Overpopulation: More Myth Than Science?


Another year has turned, during which there are approximately 62 million more people in the world.  The 7 billion mark was passed in March leading up to 7.062 billion people as of today. Given this seemingly never ending growth of the human population, do you agree with the often expressed sentiment that all the problems in the world are because there are too many people? For instance, do you think that climate change, extinction, and loss of biodiversity is due to an unsustainable number of Homo sapiens on the planet?

In my conservation circles I often hear over population spoken of as if it is the root of all evil.  “If we could just solve this problem all would be well!”  Yet we had extinction long before we have our current human population.  The Carolina Parakeet and Ivory-billed Woodpecker went extinct in North America when there were only about 100 million people, compared to the 315 million we have today.  Indeed, the massive extinction of North Americas megafauna occurred when there were only 1 million people. The causes of this extinction are controversial, but “evidence suggests that the intersection of human impacts with pronounced climate change drove the precise timing and geography of extinction in the Northern Hemisphere,” as I suspect it will in the future.

Even today the overall impact of humans on the earth is debatable. For instance, calculations for ecological footprints that resulted in the widely quoted number that we are already using up one and half times what the earth can sustain has been found to be flawed.

Peter Kareiva, chief scientist for The Nature Conservancy proposes that what leads most of us to say there are too many people are on the planet is not concrete evidence, but the thwarting of our personal happiness by people around us.  We don’t like it when we get stuck in traffic during the long distances we have to drive to get to natural areas, only to find too many people on the trails and in the campgrounds.

He confesses that he is in this camp, for he thinks there are probably too many people on the planet.  “I know there is no clear analysis behind that conclusion and that it is to some extent a reflection of the fact that occasionally I like to get away from people.”

Walton Ford’s “Falling Bough, which depicts the now-extinct passenger pigeon, Ectopistes migratorius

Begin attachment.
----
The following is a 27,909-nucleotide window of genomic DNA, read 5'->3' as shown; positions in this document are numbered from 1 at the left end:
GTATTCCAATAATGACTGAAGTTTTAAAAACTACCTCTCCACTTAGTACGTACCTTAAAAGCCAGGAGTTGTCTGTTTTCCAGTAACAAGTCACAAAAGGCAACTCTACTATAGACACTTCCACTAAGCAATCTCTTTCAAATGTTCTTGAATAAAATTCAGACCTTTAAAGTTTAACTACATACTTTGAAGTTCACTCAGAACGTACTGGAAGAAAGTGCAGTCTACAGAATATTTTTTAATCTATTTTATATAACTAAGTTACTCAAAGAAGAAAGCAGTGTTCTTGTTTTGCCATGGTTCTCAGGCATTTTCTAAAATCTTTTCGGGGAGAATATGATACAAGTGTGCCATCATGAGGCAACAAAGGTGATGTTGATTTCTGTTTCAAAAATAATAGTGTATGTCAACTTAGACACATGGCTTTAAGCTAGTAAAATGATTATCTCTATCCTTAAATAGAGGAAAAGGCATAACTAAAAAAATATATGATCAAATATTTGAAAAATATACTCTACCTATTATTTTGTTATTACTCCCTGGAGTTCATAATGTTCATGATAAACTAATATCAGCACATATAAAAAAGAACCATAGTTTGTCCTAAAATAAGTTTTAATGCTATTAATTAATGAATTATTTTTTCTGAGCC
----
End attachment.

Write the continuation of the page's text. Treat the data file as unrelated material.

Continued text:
Let me confess too that I think there are too many people on the planet as well.  I yearn for looking up and seeing the skies full of life, the abundance of which I can only read and that existed hundreds if not thousands of years ago.  Yet I cringe when I hear others say that decreasing human population should be a conservationist’s first concern.   Most of the people who tell me this are folks like me who are situated in a cultural setting of relative power and privilege.  Rarely do those who live close to the earth or of low economic means speak of human population as a problem. Instead they emphasize the need to improve the human condition.

Kareiva postulates that what conservationists should be discussing isn’t population, but quality of life.  We should be asking, “What quality of life do we want all people on the planet to share? And how can we achieve that quality of life while preserving as many species and ecosystems as possible?”

So I think the next time I hear that there are “too many people on the planet and that those people of some other geographical, economic, or ethnic group should have fewer children,” I will respond with this…

However many of us that there are, I desire for us of all species to live well. Specifically, we humans would live so well that we need not go pell mell into the future mindlessly acquiring power, privilege, and unnecessary economic and material resources.  Instead we guide our consumerism in ways that lead to the greatest number of species and individuals profiting.  We do this to improve the profit for those on the margins, not just to improve our own profit margin.

So here’s to 2013 being a profitable year!